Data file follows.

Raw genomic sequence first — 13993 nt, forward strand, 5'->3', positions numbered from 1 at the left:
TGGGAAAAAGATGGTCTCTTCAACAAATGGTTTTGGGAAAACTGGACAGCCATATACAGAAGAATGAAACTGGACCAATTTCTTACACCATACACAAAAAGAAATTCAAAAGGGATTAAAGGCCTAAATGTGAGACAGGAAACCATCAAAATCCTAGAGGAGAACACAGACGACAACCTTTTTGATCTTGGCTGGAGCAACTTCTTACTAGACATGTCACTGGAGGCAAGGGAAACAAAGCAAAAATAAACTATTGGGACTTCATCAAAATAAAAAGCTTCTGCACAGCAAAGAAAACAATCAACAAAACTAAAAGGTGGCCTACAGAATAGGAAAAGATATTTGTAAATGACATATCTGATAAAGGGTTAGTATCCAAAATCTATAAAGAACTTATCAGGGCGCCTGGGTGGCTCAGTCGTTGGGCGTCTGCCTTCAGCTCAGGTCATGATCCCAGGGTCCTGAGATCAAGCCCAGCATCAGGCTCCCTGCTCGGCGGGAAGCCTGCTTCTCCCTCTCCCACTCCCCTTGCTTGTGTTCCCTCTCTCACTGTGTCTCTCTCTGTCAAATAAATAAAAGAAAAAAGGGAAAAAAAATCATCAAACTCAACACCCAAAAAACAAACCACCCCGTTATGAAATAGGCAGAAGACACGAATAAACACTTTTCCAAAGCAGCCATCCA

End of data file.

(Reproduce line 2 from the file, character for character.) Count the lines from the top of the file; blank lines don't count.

TGGGAAAAAGATGGTCTCTTCAACAAATGGTTTTGGGAAAACTGGACAGCCATATACAGAAGAATGAAACTGGACCAATTTCTTACACCATACACAAAAAGAAATTCAAAAGGGATTAAAGGCCTAAATGTGAGACAGGAAACCATCAAAATCCTAGAGGAGAACACAGACGACAACCTTTTTGATCTTGGCTGGAGCAACTTCTTACTAGACATGTCACTGGAGGCAAGGGAAACAAAGCAAAAATAAACTATTGGGACTTCATCAAAATAAAAAGCTTCTGCACAGCAAAGAAAACAATCAACAAAACTAAAAGGTGGCCTACAGAATAGGAAAAGATATTTGTAAATGACATATCTGATAAAGGGTTAGTATCCAAAATCTATAAAGAACTTATCAGGGCGCCTGGGTGGCTCAGTCGTTGGGCGTCTGCCTTCAGCTCAGGTCATGATCCCAGGGTCCTGAGATCAAGCCCAGCATCAGGCTCCCTGCTCGGCGGGAAGCCTGCTTCTCCCTCTCCCACTCCCCTTGCTTGTGTTCCCTCTCTCACTGTGTCTCTCTCTGTCAAATAAATAAAAGAAAAAAGGGAAAAAAAATCATCAAACTCAACACCCAAAAAACAAACCACCCCGTTATGAAATAGGCAGAAGACACGAATAAACACTTTTCCAAAGCAGCCATCCA